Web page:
The last preprint on Himani’s PhD work is out: Statistical properties of two-dimensional elastic turbulence, Himani Garg, Enrico Calzavarini and Stefano Berti , http://arxiv.org/abs/2104.08951
In the media: on Phys.org “Breaking the ice on melting and freezing” (nov. 2020)
We have just wrapped up into a preprint, available on Arxiv http://arxiv.org/abs/2012.05571, our collaborative study on the dynamics motion of tiny non-spherical non-homogeneous particles in a turbulent flow. In the best tradition of modern science, we try to combine experiments, numerical simulations and some calculus prediction.
A short illustrative movie of the experiment is available here [Linfeng’s movie]
Wenwei’s paper on the competing effects of chemical reactions and turbulent advection is out, check it here: [@PRF journal]
After about two years of work, countless virtual meetings, innumerable exchanges of graphs, equations, models, scripts, files, etc. my long-range collaborators Chao and Linfeng (Tsinghua, Beijing) and I have been able to combine experimental measurements, numerical simulations and theoretical modelling, in a single (hopefully) enjoyable paper.
What do we learn from this work? Aside from the specificities of the tumbling of particles in the complex flow machine that is the turbulent convective cell, we learn that in the bulk of a RB system we find just exactly the same type of flow fluctuations as in any other developed turbulent flow. Of course, since Richardson in the ’20 and Kolmogorov in the ’40 this was already suspected and later known, but here we prove it in a new way and with unprecedented precision. How we do it? We look at how aspherical particles tumble in such a flow. Because the rotation dynamics of small neutrally buoyant particles is highly sensitive to the flow velocity gradient evolution, small differences in the latter quantity as compared to other turbulent flows should lead to sensibly different particle tumbling dynamics. However, that seems not to occur, and this irrespectively of the shape of the particle used as a probe. The take home message: regardless of the particular stirring mechanism the core of turbulent flow system is pretty much universal. Hence, the title of this post “be careful it’s universal inside“.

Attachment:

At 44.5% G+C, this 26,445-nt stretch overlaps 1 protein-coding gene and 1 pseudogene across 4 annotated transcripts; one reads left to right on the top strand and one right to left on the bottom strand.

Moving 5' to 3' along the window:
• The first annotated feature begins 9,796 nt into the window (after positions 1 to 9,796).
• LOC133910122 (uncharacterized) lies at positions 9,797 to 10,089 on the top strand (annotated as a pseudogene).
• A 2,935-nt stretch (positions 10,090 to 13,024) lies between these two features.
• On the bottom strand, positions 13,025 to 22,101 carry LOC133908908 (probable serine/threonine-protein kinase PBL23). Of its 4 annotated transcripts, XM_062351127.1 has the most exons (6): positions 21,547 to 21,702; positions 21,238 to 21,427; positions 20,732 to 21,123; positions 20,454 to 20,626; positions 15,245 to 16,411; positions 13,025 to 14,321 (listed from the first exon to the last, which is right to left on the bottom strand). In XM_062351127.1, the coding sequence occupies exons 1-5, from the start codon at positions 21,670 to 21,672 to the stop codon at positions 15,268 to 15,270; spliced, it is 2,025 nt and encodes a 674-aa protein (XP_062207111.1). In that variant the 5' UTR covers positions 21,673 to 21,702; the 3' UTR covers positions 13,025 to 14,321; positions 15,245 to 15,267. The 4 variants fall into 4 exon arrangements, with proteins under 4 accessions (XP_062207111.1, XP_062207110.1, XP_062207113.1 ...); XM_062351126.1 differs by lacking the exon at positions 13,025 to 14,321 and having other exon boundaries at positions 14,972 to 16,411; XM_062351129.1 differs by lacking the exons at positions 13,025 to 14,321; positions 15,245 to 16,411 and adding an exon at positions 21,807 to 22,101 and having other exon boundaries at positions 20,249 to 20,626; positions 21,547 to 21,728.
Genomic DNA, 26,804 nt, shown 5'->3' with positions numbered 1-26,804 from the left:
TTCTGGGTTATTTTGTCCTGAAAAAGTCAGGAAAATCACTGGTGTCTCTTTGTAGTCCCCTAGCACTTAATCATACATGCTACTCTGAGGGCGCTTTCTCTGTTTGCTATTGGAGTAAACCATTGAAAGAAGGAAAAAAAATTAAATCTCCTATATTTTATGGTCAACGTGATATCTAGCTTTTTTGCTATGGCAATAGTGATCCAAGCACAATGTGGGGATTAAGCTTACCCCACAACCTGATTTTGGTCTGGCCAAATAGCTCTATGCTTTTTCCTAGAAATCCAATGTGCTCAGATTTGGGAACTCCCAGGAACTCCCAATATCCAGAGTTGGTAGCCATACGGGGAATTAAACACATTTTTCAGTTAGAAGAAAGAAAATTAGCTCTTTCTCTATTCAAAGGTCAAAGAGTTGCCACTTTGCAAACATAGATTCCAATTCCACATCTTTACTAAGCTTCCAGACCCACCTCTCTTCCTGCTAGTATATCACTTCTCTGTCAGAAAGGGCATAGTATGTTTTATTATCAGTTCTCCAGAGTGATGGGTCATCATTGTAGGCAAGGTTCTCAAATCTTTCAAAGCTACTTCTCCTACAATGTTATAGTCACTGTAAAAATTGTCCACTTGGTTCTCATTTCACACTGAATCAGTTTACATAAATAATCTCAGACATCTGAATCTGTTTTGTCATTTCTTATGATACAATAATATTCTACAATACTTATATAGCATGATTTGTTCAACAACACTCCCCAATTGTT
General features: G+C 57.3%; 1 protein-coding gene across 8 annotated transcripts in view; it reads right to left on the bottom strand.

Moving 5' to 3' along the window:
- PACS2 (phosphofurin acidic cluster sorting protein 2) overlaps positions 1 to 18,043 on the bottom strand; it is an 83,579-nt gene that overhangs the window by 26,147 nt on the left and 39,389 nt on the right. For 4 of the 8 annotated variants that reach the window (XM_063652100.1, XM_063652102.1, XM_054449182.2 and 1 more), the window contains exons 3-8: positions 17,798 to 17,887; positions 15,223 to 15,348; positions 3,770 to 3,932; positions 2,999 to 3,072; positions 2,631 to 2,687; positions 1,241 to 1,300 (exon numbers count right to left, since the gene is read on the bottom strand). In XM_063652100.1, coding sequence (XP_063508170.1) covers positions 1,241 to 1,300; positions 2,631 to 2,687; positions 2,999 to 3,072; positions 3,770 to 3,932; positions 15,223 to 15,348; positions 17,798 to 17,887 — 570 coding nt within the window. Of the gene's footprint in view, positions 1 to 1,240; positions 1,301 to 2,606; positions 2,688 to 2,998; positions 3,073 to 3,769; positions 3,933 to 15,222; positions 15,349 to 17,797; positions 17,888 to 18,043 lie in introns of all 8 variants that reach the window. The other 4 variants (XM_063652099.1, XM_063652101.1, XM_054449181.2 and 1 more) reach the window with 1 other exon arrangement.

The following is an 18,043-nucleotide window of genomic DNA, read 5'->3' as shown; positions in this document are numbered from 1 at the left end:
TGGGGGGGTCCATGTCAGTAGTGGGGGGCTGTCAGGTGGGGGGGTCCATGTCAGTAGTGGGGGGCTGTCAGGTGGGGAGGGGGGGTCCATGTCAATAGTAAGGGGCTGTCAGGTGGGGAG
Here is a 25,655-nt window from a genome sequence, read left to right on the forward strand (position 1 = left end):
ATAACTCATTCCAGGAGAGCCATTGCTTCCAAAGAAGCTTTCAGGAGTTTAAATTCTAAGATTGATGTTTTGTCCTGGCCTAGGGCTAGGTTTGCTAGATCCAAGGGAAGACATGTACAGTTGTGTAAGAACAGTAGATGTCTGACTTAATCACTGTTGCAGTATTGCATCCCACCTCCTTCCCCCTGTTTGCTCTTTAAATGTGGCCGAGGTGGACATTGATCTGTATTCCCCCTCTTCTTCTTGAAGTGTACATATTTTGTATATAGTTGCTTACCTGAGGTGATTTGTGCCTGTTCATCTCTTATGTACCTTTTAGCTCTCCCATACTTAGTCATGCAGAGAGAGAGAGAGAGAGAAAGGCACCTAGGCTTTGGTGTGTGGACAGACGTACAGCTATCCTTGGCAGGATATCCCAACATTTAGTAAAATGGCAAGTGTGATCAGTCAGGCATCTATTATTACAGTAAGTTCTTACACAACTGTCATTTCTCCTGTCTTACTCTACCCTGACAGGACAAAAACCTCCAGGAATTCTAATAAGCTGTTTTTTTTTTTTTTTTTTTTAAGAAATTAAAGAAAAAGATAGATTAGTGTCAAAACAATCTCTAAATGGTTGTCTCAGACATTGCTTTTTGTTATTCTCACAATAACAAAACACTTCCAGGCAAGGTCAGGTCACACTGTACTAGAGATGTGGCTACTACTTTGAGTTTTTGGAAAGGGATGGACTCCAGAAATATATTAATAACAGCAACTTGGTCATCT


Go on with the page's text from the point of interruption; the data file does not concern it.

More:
The full paper here : http://dx.doi.org/10.1017/jfm.2020.539
The last preprint here: https://arxiv.org/abs/1912.00229